Beauty bi­ble

There’s only one se­cret to glow­ing skin: ex­fo­li­at­ing. And there’s a sim­ple tool that’ll help do the job

The Daily Telegraph - Telegraph Magazine - - Contents - Lisa Arm­strong

Glow­ing skin? It’s just a brush away

WOMEN HAVE BEEN ex­fo­li­at­ing their skin for mil­len­nia. Sand, salt, leaves – you name it, we’ve abraded our bod­ies and faces with it. There must be some atavis­tic in­stinct to shed our skins faster than na­ture usu­ally goes about it.

For the record, left alone, it takes ap­prox­i­mately 28 days to pro­duce babysoft new skin cells that grad­u­ally dry out and even­tu­ally flake off, to be re­placed by a new layer. Ex­cept that, as we age, that sys­tem slows down. This is pretty cru­cial to the whole beauty ma­trix: ra­di­ant skin is the foun­da­tion of beauty. By ra­di­ant, we gen­er­ally mean healthy look­ing, smooth, toned and a bit dewy look­ing (ie not dry, not ex­ces­sively shiny, but that juicy half­way point usu­ally re­ferred to as glow­ing). If we can achieve all that, then we re­ally don’t need to worry too much about lines and wrin­kles. Ra­di­ant skin is beau­ti­ful, re­gard­less.

If dead cells stick around, in­ter­fer­ing with the way the light hits our skin, re­sult­ing in that stub­bornly un-glowy look, it’s age­ing.

The beauty in­dus­try, be­ing the beauty in­dus­try, has come up with scores of ‘so­lu­tions’ over the decades, rang­ing from harsh as­trin­gents and plas­tic-filled ex­fo­lia­tors to der­mabra­sion (which gen­er­ally uses an elec­tric ro­tat­ing de­vice), lasers, lights and chem­i­cal peels that re­quire vary­ing amounts of ‘down­time’.

Th­ese have their place if you re­quire treat­ment for pig­men­ta­tion and scar­ring, but if you’re just af­ter a lit­tle glow, hon­estly, leave them alone, or use spar­ingly be­cause ex­fo­lia­tors can scratch and dry skin. Lasers and chem­i­cal peels, mean­while, in the wrong hands (and even some of the ‘right’ ones) may give ini­tially ex­cit­ing re­sults – look! All th­ese sweet baby cells – but will ul­ti­mately thin the skin.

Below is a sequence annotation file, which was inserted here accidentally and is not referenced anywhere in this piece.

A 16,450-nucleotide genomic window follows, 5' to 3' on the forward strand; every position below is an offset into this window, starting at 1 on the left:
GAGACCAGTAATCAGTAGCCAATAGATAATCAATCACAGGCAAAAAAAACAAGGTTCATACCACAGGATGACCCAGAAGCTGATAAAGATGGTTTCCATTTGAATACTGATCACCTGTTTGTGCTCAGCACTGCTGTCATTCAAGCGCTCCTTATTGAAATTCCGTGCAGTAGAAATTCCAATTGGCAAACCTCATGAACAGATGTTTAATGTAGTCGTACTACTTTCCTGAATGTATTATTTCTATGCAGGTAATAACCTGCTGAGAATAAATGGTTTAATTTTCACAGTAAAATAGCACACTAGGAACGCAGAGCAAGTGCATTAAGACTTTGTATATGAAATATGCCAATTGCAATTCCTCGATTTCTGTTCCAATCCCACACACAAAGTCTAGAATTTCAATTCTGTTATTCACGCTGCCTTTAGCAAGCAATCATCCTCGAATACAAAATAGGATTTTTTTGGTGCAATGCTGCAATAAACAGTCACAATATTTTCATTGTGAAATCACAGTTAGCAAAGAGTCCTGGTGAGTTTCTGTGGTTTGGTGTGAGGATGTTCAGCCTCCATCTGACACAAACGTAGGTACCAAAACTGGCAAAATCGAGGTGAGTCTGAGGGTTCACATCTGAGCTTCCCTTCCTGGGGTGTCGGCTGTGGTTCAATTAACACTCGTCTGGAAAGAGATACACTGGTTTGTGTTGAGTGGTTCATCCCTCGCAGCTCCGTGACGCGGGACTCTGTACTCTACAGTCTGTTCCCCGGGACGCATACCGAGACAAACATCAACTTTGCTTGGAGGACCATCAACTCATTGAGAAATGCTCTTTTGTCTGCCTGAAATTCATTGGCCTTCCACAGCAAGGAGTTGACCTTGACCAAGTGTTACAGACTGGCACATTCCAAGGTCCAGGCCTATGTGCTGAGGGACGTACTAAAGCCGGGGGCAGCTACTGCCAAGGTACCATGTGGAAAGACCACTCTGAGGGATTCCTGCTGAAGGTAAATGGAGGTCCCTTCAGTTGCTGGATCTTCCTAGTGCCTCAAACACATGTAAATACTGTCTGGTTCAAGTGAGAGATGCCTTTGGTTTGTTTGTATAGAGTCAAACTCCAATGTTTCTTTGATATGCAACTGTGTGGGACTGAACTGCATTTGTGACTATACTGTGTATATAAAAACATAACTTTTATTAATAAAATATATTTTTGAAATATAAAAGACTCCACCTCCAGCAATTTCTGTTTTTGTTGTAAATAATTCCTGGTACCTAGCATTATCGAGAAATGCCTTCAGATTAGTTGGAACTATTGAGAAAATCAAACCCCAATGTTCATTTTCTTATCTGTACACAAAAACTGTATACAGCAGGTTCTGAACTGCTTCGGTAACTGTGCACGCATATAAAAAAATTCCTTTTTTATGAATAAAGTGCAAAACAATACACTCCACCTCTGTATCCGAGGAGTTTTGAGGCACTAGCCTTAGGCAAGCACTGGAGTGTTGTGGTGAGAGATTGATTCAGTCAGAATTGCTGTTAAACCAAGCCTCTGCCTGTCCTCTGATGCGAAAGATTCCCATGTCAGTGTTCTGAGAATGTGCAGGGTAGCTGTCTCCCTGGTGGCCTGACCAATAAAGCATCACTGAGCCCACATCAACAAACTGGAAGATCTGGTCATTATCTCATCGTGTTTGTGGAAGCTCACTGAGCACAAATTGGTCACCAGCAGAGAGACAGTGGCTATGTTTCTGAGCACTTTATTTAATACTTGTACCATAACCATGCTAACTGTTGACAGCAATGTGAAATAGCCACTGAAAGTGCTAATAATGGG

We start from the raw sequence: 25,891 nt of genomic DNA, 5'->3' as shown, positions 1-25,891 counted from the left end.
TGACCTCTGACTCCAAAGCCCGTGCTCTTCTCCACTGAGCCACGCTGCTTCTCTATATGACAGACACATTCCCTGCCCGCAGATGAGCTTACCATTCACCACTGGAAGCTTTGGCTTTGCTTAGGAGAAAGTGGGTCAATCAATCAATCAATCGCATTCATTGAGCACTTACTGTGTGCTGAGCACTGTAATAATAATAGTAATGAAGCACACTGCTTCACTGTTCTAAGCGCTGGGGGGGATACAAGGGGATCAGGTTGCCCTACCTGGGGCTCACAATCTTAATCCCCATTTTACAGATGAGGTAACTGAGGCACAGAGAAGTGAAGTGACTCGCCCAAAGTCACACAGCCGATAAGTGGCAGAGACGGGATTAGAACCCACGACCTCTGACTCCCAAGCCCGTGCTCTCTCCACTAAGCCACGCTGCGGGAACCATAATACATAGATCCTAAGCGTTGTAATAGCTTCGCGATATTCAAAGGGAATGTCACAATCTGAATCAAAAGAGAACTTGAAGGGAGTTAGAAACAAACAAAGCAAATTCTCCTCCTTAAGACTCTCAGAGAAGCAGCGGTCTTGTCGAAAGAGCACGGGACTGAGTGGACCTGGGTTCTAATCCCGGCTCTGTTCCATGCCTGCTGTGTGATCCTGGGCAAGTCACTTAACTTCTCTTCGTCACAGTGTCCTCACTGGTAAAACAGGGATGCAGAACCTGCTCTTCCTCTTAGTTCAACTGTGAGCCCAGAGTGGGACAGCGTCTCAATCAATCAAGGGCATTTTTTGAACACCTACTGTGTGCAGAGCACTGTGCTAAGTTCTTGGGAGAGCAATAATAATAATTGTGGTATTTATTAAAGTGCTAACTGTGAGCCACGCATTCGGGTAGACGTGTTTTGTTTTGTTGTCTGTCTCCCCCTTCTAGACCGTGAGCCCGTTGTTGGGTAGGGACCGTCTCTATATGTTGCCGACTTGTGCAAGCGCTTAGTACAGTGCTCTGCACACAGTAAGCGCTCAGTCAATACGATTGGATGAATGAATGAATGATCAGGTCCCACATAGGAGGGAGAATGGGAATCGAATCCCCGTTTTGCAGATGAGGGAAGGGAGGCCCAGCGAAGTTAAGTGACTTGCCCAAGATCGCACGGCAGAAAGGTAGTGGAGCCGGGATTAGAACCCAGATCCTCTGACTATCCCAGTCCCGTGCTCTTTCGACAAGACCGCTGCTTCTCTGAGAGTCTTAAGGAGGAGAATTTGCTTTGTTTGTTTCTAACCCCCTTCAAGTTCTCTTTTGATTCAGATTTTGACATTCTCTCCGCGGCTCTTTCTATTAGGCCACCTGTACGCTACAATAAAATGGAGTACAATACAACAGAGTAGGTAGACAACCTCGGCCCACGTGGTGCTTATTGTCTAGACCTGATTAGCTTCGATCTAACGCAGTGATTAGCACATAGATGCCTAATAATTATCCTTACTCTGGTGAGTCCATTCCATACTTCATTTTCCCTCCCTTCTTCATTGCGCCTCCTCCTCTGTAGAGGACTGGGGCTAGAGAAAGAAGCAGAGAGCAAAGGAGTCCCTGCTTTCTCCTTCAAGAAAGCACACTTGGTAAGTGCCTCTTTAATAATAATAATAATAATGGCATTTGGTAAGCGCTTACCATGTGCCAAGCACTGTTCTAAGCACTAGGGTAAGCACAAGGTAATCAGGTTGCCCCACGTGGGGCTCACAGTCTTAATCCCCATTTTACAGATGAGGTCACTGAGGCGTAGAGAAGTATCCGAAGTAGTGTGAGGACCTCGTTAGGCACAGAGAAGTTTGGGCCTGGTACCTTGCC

That’s not to say we shouldn’t ex­fo­li­ate. ‘You can get thick se­ba­ceous skin on your nose, and it’s ben­e­fi­cial to slough it off,’ says Dr Roz­ina Ali, a bio­chemist and plas­tic sur­geon. ‘But we prob­a­bly don’t need to ex­fo­li­ate fore­heads, where skin is very thin – and cer­tainly not near your eyes.’ Any method, she says, should be ap­proached with cau­tion.

There’s a lovely recipe in Skin Food by So­phie Thomp­son (£12.99, Oc­to­pus: a good present for fans of chem­i­cal-free beauty) that uses 15 drops of lime es­sen­tial oil (or your favourite es­sen­tial oil), two tbsp of co­conut oil, four tbsp of caster or gran­u­lated sugar and two tbsp of fresh pome­gran­ate seeds (whizzed for 15 sec­onds in a blen­der) for two serv­ings of an ex­fo­lia­tor for dead win­ter skin.

But all we need are a cou­ple of fa­cial brushes – not to be con­fused with the tougher, larger body brushes you can buy ev­ery­where. Skin brushes are small, round and gen­tle, de­signed to be used dry, and, if you buy them from Alexan­dra Soveral, made from sus­tain­able olive wood and goat hair, a by-prod­uct of the meat in­dus­try (£28, alexan­drasoveral. com) – prefer­able to those teeny abra­sive balls that clog up the oceans. Soveral uses hers ev­ery day, sweep­ing up­wards from her chin across her cheeks and fore­head and even – ul­tra-gen­tly – across the eye area, to en­cour­age lym­phatic drainage, stim­u­late cir­cu­la­tion, and send those dry, past-it skin par­ti­cles on their way. She’s such a good ad­vert, I’ve fol­lowed her lead. Et voilà! Del­i­cately glow­ing skin.

The Soveral fa­cial brush

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